Site icon Jake Owensby

When You’re Feeling Overwhelmed

The term “crisis fatigue” entered my vocabulary in 2020. Strictly speaking, it’s not an officially recognized psychological disorder. At least, not yet. But social scientists tell us that people are experiencing it. Lots of people.

Confronted by a relentless barrage of stress-inducing events, we respond with a draining mixture of exhaustion, rage, disgust, despair, anxiety, and grief. We want things to change, but the problems seem so huge that we don’t know where to start. We begin to wonder if we could make a real difference anyway. We’re overwhelmed.

Sound familiar? It does to me.

And no wonder we’re feeling overwhelmed: Covid-19, George Floyd, wildfires in the west, Breonna Taylor, hurricanes in the Gulf of Mexico, and concerns about the stability of our democratic institutions. All in less than one year.

These are big problems requiring sustained, vigorous action. And when we’re feeling overwhelmed, the sheer size and scope of the challenges we face can sap us of the energy we need to confront them effectively.

If we look at our challenges as whole—racism, the pandemic, the deep fractures in our country—we may feel too small and inadequate to do anything about them. We know that we should do something, but we may struggle to get started.

Here something the recovery community taught me about that. Don’t be frozen in your tracks by the illusion that only big things can make a difference. Instead, just do the next right thing.

Wear a mask in public. If you’re white like me, listen to people of color talk about what it’s like to be black or brown in our society and resist the urge to defend yourself. Sit with your Bible and read what Jesus says about the poor, the stranger, and loving your neighbor. Vote when the time comes.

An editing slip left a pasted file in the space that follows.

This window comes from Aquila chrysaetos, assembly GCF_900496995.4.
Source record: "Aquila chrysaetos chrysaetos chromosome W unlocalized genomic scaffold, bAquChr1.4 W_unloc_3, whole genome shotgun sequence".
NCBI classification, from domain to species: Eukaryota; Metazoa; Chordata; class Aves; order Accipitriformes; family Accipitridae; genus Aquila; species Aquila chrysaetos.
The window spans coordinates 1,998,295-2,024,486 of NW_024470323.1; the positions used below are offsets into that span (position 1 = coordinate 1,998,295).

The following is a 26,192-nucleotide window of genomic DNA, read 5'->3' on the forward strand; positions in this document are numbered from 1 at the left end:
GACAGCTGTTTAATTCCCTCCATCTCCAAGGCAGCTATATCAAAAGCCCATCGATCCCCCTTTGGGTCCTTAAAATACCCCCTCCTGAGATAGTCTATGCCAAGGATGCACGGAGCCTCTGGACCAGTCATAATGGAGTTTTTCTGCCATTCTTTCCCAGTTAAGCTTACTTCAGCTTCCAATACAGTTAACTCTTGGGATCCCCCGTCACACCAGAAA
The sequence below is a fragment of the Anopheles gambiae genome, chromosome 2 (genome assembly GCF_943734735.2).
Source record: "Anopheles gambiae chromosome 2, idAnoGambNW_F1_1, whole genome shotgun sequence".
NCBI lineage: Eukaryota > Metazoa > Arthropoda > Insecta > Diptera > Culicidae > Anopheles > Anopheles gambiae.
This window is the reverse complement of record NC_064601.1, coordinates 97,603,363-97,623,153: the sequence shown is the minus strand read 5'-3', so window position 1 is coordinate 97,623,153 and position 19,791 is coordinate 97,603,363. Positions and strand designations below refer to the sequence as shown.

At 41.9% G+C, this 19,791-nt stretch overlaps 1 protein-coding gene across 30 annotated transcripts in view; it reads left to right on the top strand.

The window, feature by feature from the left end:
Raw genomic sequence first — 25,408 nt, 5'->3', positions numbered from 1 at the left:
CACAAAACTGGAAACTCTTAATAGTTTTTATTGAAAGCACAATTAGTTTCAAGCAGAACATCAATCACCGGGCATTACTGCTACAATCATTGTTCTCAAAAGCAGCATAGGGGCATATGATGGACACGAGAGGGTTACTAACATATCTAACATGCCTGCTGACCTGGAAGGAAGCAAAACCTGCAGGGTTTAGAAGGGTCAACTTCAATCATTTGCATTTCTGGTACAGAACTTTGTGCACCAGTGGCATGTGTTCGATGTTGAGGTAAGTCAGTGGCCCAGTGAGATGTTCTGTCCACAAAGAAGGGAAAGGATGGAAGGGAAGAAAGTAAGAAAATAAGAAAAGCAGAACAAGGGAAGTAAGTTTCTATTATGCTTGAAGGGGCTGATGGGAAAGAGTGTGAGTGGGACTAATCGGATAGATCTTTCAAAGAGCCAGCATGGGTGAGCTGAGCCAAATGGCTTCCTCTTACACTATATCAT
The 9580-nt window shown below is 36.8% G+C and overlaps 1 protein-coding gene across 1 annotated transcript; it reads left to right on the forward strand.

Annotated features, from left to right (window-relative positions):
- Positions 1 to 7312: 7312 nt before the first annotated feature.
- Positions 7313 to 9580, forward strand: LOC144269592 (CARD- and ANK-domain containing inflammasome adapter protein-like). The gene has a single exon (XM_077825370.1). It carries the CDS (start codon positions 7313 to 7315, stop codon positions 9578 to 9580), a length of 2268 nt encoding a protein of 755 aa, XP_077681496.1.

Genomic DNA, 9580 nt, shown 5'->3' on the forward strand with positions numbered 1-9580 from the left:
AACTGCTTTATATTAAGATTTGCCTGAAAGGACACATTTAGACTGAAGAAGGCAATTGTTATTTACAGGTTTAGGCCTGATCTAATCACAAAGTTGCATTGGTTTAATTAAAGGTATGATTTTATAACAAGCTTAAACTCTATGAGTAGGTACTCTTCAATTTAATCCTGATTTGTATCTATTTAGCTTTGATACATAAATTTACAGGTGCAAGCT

Do something. Do the good that’s right in front of you. We know in our heart of hearts that doing nothing to make things better can have the same effect as doing something to make things worse.

Jesus makes this point in a parable that he aims at some of the religious leaders of his day. He said that there was once a father who told his two sons to go work in the family’s vineyard.

The first son flatly refused. But later, he changed his mind, grabbed up the clippers, and started trimming a few vines. By contrast, the second son said, “Sure thing, Dad!” and never lifted a finger. The second son’s inaction did the real damage. (Matthew 21:28-32)

Jesus was obviously not talking about being a reliable farmhand. He was addressing religious people about doing God’s work on this planet. That work is to act justly, love mercy, and walk humbly with God. (Micah 6:8)

Pursue a just and loving world in all that you do. Only, remember that bit about walking humbly. In other words, do the next right thing. Do the limited, perhaps the very small thing that’s right in front of you today.

Apparently, that’s how God has decided to change the world.

An Invitation

I hope you’ll join me for a series of in-person Zoom conversations called “A Love Shaped Life” Thursdays (6:00 p.m. CDT) in October. This coming Thursday (Oct. 1) we’ll be talking about letting go as a spiritual challenge.

No charge. No registration. All you need to do on Thursday is click this link:

Exit mobile version